Temperature calibration experiments were performed at a heating rate of 10 °C min−1 from room temperature to 20 °C beyond each transition temperature, ensuring the DSC response returned to a stable baseline.

Oxidative induction time (OIT) of polyethylene

Ultrahigh molecular weight polyethylene (UHMWPE, Goodfellow) was prepared using a metal hole punch to give discs of dimensions of 1.0 mm high and 4.1 mm in diameter. These dimensions equated to a mass of ca. 13 mg.

A temperature programme of 30–205 °C at 10 °C min−1 was used with the final temperature being held until the end of the experiment.

The OIT effect was analysed initially under an inert nitrogen atmosphere (50 mL min−1), and 337 s into the isothermal period, the atmosphere was switched to dry air using the same flow rate.

Polymorphic transitions of rubidium nitrate

Crystals of rubidium nitrate (Acros, 99.8%, 9.64 mg) were analysed using a temperature programme of 30–400 °C at 10 °C min−1. Prior to analysis, the crystals were melted at 320 °C to provide a smooth surface on resolidification.

Solid–solid transition of silver iodide

Silver iodide powder (Aldrich, 99%, 10.02 mg) was analysed by heating from 30 to 180 °C at a rate of 10 °C min−1 with a 2-min isothermal period at 180 °C. The sample was then cooled at − 10 °C min−1 from 180 to 30 °C.

Reversible colour change of a thermochromic ink

Thermochromic FriXion ink (FriXion 0.7 blue ball pen ink, 11.78 mg) was dried and analysed directly in a pan. A comparative study was made using higher magnification of a single ‘dot’ of ink on paper (with negligible mass). Both experiments followed a heating programme of 0–75 °C with a 2-min isothermal period before cooling down to − 40 °C, and heating rates were set at ± 10 °C min−1.

Thermal transitions of a 3D printer filament

A sample of polylactic acid (PLA) 3D printer filament (Zortrax PLApro, h = 0.2 mm, 4.45 mg) was cut from the bulk material and placed within the sample pan. The sample was then heated from 30 to 400 °C at a rate of 10 °C min−1.

Thermal degradation of magnesium nitrate hexahydrate

Magnesium nitrate hexahydrate (Acros, 99.9 +%, 2.5 mg) was analysed using a temperature programme of 10 °C min−1 from 30 to 450 °C.

Results and discussion

Oxidative induction time (OIT) of polyethylene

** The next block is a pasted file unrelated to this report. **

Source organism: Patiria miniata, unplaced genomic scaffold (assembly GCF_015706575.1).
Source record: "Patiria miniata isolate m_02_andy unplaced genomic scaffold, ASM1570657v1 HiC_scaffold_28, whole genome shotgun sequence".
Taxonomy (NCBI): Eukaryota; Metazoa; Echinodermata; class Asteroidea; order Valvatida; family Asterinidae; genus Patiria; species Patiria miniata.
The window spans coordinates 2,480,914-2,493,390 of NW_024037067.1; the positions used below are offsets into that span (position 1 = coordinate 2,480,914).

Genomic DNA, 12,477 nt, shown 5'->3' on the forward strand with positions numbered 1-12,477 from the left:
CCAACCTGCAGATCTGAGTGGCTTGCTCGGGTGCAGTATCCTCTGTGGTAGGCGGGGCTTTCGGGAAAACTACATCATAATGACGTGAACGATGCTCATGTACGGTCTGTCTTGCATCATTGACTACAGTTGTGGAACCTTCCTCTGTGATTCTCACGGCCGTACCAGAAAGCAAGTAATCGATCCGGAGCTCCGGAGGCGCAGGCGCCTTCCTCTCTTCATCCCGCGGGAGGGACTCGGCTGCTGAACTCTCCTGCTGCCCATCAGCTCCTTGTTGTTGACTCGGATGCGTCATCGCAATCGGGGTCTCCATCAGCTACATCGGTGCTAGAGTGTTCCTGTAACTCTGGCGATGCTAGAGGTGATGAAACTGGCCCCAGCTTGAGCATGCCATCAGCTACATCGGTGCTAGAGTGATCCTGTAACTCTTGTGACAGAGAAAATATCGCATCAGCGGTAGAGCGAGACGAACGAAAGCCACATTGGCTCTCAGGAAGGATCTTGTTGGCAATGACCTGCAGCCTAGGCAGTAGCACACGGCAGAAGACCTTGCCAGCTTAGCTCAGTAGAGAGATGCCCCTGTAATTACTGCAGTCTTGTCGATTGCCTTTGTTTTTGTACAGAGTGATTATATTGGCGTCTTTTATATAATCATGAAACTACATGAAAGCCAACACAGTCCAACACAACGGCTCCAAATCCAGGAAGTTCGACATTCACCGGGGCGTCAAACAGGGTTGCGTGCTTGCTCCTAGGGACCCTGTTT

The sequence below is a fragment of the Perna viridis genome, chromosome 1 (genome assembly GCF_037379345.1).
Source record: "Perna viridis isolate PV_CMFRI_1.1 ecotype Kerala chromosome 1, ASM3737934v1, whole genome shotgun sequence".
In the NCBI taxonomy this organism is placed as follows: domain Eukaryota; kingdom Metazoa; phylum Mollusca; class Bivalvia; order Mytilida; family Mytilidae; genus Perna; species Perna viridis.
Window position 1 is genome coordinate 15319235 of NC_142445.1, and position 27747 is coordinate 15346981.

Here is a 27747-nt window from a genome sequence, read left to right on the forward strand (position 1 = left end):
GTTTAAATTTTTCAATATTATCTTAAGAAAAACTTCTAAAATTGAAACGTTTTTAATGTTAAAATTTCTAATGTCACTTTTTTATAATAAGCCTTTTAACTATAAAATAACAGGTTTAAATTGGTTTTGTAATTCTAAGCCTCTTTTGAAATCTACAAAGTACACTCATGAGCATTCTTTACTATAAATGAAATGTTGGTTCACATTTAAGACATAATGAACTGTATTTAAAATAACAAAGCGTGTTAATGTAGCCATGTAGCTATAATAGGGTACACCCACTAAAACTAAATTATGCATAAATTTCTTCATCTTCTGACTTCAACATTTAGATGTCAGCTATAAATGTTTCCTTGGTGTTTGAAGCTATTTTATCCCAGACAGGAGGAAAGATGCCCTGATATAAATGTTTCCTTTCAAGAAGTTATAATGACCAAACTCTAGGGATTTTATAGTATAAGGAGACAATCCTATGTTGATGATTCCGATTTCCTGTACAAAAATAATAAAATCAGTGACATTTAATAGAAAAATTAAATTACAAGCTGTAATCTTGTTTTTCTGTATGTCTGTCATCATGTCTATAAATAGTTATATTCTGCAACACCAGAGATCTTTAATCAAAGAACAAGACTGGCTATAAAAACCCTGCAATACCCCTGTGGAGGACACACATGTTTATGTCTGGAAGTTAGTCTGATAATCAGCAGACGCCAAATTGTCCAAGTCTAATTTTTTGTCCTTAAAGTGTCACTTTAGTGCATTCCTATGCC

One advantage of reflected light thermomicroscopy systems using DSC type open pans is good atmosphere control which is difficult to achieve when samples are placed between microscopy cover glasses. This enables the interaction of solids with reactive gases to be readily studied, and this is illustrated below by the oxidative degradation of polyethylene.

Polymeric materials are often heated above their melting points during manufacturing to enable the polymer to flow more easily [7]. However, many polymers undergo degradation shortly after melting, a clearly undesirable feature in the manufacturing process [8]. The oxidative induction time (OIT) test is widely used by the oil and polymer industries to evaluate the stability of a material at elevated temperatures under different atmospheres [9]. Typically, a sample is heated above its melting point and held at an isothermal temperature under an inert atmosphere. During the isothermal period, the sample is exposed to an oxidative atmosphere and the time taken until the onset of oxidative degradation is measured [10]. The OIT may also be used to evaluate the performance of thermal stabilising compounds in materials, achieved by comparing the amount of stabiliser added to the increase in OIT at a given temperature [11].

Figure 3 shows the results of the OIT for a sample of UHMWPE. The melting of the polymer was observed at Tonset 109.9 °C, and no further events are observed until 205 °C. The DSC profile remains unchanged during the isothermal period while under the inert nitrogen atmosphere. During the isothermal period, the atmosphere was then switched to air (vertical dashed line). The onset of the exothermic oxidation was observed after 7 min and 52 s into the isothermal period equating to an OIT of 2 min and 15 s for UHMWPE under these conditions.

Fig. 3

Oxidative induction test being performed on a sample of ultrahigh molecular weight polyethylene (UHMWPE). The DSC profile (blue solid line) and temperature programme (red dashed line) have been plotted as a function of time. The vertical line indicates when the gas is switched from N2 to air. Selected micrographs (labelled t0 and ac) link to the DSC profile. (Color figure online)

These processes can also be observed optically. A comparison between micrograph t0 and micrograph A shows the change from an opaque disc to a transparent liquid as the polymer melts. Micrographs B and C show how the surface texture of the liquid polymer is influenced by the change in atmosphere as oxidative degradation begins.

Polymorphic transitions of rubidium nitrate

Materials showing multiple polymorphic transitions are potentially attractive temperature calibration standards since they enable a wide temperature range to be covered by a single material. Thus, the ICTAC Standardisation Committee suggested rubidium nitrate as a possible temperature calibration standard since it has three clearly distinct solid-state transitions over the range 150–280 °C, followed by fusion around 310 °C [12].

Figure 4 shows the results for the analysis of a sample of rubidium nitrate (previously pre-melted and resolidified) heated at 10 °C min−1. The DSC profile shows three peaks corresponding to the solid–solid transitions (Tonsets 163.9 °C, 228.2 °C and 279.0 °C) with the final peak at 306.2 °C corresponding to the sample melting. The corresponding ROI profile, based on the reflected light, reveals the same transitions as a series of steps caused by changes in the reflectivity of the sample. These values are in general agreement with those previously reported in the literature [13].

Fig. 4

Analysis of rubidium nitrate using the DSC450. DSC (lower) and ROI intensity (upper) profiles are plotted as a function of temperature. Selected micrographs (labelled a, b) link to the DSC and ROI profiles

The melting can be seen particularly clearly from micrographs A and B. The solid–solid transitions were subtle to the human eye when comparing micrographs; however, they are clearly apparent from the additional ROI data.

Solid–solid transition of silver iodide